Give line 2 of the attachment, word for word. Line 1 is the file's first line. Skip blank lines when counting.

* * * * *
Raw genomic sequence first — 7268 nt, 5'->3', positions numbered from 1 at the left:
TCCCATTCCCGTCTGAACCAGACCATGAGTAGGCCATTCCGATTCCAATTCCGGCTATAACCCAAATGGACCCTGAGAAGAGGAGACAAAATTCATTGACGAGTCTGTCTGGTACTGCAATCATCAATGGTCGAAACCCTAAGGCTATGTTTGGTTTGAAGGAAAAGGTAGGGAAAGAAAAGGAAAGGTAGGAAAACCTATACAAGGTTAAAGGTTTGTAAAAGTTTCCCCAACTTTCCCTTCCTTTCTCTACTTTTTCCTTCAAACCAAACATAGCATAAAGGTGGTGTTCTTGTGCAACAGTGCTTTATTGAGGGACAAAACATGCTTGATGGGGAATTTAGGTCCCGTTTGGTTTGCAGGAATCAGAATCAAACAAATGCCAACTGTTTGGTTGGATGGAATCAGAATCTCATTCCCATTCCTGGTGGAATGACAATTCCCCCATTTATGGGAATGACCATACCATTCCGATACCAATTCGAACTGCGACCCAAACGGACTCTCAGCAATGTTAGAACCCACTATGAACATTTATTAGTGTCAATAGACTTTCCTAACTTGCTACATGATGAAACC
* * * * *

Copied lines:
TCCCATTCCCGTCTGAACCAGACCATGAGTAGGCCATTCCGATTCCAATTCCGGCTATAACCCAAATGGACCCTGAGAAGAGGAGACAAAATTCATTGACGAGTCTGTCTGGTACTGCAATCATCAATGGTCGAAACCCTAAGGCTATGTTTGGTTTGAAGGAAAAGGTAGGGAAAGAAAAGGAAAGGTAGGAAAACCTATACAAGGTTAAAGGTTTGTAAAAGTTTCCCCAACTTTCCCTTCCTTTCTCTACTTTTTCCTTCAAACCAAACATAGCATAAAGGTGGTGTTCTTGTGCAACAGTGCTTTATTGAGGGACAAAACATGCTTGATGGGGAATTTAGGTCCCGTTTGGTTTGCAGGAATCAGAATCAAACAAATGCCAACTGTTTGGTTGGATGGAATCAGAATCTCATTCCCATTCCTGGTGGAATGACAATTCCCCCATTTATGGGAATGACCATACCATTCCGATACCAATTCGAACTGCGACCCAAACGGACTCTCAGCAATGTTAGAACCCACTATGAACATTTATTAGTGTCAATAGACTTTCCTAACTTGCTACATGATGAAACC